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kalal_icc2010_poster.pdf2010-03-12 06:52:36Milan Kalal
icc2010_kalal_abstract.pdf2009-12-04 16:01:42Milan Kalal

Recent results of the SBS PCM approach to self-navigation of lasers on direct drive IFE pellets

Author: Milan Kalal
Requested Type: Consider for Invited
Submitted: 2009-12-04 15:57:59

Co-authors: H.J.Kong, O.Slezak, J.W.Yoon, J.S.Shin

Contact Info:
Czech Technical University in Prague
Brehova 7
Prague 1, Not releva   11519
Czech Republic

Abstract Text:
Recent progress achieved in the stimulated Brillouin scattering (SBS) phase conjugating mirror (PCM) based inertial fusion energy (IFE) approach proposed recently as an alternative to the IFE classical approach is presented. This technology is of particular importance to the direct drive scheme taking care of automatic self-navigation of every individual laser beam on injected pellets with no need for any final optics adjustment. Conceptual design of one typical laser driver is shown and its features discussed. In comparison with the earlier design [1,2] an upgraded scheme was developed with the low energy illumination laser beam (glint) entering the reactor chamber through the same entrance window as used by the corresponding high energy irradiation laser beam. Results of experimental verification of this improved design are reported. In these experiments for the fist time a complete setup including the pellet (realized by the static steel ball) was employed.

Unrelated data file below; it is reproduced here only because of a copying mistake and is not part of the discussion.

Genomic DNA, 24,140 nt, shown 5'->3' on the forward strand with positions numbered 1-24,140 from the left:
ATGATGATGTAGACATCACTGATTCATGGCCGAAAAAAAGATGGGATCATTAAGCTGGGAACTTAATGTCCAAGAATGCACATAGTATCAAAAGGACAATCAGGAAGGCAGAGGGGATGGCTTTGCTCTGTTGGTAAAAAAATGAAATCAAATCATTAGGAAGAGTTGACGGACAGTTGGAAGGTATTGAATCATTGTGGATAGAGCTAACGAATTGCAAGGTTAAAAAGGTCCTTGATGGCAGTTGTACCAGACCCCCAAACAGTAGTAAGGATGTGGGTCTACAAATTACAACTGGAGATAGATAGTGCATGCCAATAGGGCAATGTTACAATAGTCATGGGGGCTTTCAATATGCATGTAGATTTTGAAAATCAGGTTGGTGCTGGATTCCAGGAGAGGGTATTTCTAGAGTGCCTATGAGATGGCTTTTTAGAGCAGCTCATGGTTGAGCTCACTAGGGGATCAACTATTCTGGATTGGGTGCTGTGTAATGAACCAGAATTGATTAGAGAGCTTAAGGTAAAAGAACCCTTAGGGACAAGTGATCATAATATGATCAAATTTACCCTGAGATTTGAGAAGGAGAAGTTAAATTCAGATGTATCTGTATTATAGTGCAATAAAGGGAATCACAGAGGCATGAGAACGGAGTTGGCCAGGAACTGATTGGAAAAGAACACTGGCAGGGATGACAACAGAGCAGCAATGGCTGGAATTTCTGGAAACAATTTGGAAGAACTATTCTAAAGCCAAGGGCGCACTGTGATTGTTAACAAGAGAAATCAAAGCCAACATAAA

Three distinct stages of this process can be identified.
A) at the right moment (determined by careful tracking) when the injected pellet is approaching its best interaction position a low energy seeding laser pulse (glint - red line) is sent to illuminate the pellet; B) reflected seeding laser pulse is collected by the focusing optics and amplified on its way to the SBS PCM cell; C) amplified pulse is reflected by the SBS PCM cell, amplified once again, converted to higher harmonic (blue line) and automatically aimed at the moving pellet by the target displacement compensation system (TDC) for its final high power irradiation. TDC is a completely passive system having its optical components appropriately designed for every individual channel taking advantage of their index of refraction dependence on the wavelength.

[1] M. Kalal, M. Martinkova, O. Slezak, et al., J. Phys.: Conf. Ser. 112, 032049 (2008) (IFSA 2007)
[2] M. Kalal, H.J. Kong, O. Slezak, J.W. Yoon and M. Martinkova, J. Kor. Phys. Soc. (in print)

Characterization: B2,B5


Princeton University

Innovative Confinement Concepts Workshop
February 16-19, 2010
Princeton, New Jersey

ICC 2010